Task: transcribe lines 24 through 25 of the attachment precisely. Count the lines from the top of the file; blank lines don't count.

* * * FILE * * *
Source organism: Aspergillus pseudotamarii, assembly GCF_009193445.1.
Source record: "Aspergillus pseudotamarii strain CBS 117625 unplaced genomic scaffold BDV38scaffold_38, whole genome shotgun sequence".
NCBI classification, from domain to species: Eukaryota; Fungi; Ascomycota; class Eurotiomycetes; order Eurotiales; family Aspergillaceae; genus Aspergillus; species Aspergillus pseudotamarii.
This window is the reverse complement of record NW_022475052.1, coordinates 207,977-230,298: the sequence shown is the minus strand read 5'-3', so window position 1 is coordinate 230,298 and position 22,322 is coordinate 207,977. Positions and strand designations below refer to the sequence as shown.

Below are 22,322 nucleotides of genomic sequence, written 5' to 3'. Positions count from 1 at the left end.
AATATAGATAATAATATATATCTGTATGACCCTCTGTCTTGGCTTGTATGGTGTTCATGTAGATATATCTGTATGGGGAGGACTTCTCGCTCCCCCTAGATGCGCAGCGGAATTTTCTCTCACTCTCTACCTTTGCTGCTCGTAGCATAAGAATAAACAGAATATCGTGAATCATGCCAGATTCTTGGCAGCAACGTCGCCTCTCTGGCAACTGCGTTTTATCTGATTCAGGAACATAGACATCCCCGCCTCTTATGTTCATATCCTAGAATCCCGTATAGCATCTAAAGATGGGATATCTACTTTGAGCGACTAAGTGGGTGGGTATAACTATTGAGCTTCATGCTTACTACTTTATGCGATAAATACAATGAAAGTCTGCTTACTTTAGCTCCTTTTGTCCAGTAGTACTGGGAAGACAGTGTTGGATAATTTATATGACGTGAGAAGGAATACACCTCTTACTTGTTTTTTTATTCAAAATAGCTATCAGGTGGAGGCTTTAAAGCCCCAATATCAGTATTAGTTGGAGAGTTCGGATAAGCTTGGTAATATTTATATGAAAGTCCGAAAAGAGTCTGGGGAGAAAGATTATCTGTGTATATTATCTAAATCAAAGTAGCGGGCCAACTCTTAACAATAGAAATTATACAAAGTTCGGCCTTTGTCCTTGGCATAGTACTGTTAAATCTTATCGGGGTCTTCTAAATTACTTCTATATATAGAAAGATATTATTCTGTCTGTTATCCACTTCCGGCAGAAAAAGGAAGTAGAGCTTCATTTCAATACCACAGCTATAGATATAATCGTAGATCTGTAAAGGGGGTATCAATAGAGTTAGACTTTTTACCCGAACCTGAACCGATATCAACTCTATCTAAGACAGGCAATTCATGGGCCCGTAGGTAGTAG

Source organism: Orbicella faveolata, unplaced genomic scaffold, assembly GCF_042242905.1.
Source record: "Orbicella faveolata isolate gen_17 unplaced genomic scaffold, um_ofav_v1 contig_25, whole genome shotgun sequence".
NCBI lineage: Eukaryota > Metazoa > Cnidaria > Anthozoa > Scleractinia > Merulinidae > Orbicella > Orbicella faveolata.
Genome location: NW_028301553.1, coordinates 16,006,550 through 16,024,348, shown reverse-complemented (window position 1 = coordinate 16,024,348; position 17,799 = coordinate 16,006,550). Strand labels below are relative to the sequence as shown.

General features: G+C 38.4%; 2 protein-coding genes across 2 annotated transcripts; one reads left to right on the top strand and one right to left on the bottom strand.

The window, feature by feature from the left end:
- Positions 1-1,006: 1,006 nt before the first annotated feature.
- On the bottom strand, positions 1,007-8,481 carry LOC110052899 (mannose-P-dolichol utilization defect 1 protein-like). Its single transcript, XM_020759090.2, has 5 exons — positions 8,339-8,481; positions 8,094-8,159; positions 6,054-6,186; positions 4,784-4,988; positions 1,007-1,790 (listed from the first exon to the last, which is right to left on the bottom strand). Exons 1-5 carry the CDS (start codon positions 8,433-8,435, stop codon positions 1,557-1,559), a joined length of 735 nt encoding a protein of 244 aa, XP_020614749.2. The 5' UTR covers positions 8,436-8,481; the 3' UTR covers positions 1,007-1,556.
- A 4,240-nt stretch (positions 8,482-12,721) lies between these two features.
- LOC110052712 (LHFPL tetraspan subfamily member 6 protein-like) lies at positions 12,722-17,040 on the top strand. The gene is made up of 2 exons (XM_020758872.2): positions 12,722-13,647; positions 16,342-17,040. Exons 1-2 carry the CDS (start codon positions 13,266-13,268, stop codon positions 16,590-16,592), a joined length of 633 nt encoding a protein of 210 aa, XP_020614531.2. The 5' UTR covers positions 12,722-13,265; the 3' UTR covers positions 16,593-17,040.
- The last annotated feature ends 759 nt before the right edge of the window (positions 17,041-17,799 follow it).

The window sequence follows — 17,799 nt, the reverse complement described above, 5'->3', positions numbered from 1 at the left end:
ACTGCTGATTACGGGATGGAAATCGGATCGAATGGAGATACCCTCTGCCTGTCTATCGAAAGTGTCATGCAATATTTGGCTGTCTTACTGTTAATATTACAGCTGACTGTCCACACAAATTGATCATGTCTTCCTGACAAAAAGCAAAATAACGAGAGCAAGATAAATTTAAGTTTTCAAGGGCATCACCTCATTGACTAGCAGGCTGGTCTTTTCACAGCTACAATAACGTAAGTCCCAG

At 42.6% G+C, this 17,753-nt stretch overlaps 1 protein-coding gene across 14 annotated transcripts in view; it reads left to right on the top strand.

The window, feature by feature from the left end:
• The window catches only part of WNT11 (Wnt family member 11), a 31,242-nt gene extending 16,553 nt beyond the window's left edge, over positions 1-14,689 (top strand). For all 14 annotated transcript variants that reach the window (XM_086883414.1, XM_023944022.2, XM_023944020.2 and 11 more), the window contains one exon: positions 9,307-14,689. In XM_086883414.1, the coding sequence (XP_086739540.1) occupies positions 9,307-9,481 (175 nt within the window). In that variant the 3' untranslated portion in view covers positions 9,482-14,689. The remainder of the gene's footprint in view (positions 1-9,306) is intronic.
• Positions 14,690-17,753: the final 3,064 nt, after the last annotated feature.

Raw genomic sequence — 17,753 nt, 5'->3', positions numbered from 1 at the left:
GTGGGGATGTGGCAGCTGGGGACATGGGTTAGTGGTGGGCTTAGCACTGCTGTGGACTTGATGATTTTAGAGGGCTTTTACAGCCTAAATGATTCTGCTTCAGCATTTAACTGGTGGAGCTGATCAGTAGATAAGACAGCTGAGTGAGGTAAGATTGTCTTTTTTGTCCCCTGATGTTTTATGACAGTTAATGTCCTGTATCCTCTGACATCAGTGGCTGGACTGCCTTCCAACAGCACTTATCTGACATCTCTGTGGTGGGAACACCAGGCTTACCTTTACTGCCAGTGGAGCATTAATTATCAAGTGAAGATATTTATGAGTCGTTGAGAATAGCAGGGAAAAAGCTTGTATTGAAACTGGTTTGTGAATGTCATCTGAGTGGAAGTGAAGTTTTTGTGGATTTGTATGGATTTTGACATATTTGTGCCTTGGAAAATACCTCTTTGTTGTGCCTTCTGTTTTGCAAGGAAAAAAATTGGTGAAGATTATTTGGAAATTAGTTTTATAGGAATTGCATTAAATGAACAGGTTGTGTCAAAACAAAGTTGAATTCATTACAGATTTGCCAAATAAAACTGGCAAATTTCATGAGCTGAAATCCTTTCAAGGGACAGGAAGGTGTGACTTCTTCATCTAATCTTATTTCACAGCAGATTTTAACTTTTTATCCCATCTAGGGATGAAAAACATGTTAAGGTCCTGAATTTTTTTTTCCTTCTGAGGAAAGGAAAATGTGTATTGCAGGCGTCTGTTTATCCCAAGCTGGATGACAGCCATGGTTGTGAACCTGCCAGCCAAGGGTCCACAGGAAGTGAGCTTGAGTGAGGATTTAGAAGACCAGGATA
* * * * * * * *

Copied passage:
Raw genomic sequence — 17,753 nt, 5'->3', positions numbered from 1 at the left:
GTGGGGATGTGGCAGCTGGGGACATGGGTTAGTGGTGGGCTTAGCACTGCTGTGGACTTGATGATTTTAGAGGGCTTTTACAGCCTAAATGATTCTGCTTCAGCATTTAACTGGTGGAGCTGATCAGTAGATAAGACAGCTGAGTGAGGTAAGATTGTCTTTTTTGTCCCCTGATGTTTTATGACAGTTAATGTCCTGTATCCTCTGACATCAGTGGCTGGACTGCCTTCCAACAGCACTTATCTGACATCTCTGTGGTGGGAACACCAGGCTTACCTTTACTGCCAGTGGAGCATTAATTATCAAGTGAAGATATTTATGAGTCGTTGAGAATAGCAGGGAAAAAGCTTGTATTGAAACTGGTTTGTGAATGTCATCTGAGTGGAAGTGAAGTTTTTGTGGATTTGTATGGATTTTGACATATTTGTGCCTTGGAAAATACCTCTTTGTTGTGCCTTCTGTTTTGCAAGGAAAAAAATTGGTGAAGATTATTTGGAAATTAGTTTTATAGGAATTGCATTAAATGAACAGGTTGTGTCAAAACAAAGTTGAATTCATTACAGATTTGCCAAATAAAACTGGCAAATTTCATGAGCTGAAATCCTTTCAAGGGACAGGAAGGTGTGACTTCTTCATCTAATCTTATTTCACAGCAGATTTTAACTTTTTATCCCATCTAGGGATGAAAAACATGTTAAGGTCCTGAATTTTTTTTTCCTTCTGAGGAAAGGAAAATGTGTATTGCAGGCGTCTGTTTATCCCAAGCTGGATGACAGCCATGGTTGTGAACCTGCCAGCCAAGGGTCCACAGGAAGTGAGCTTGAGTGAGGATTTAGAAGACCAGGATA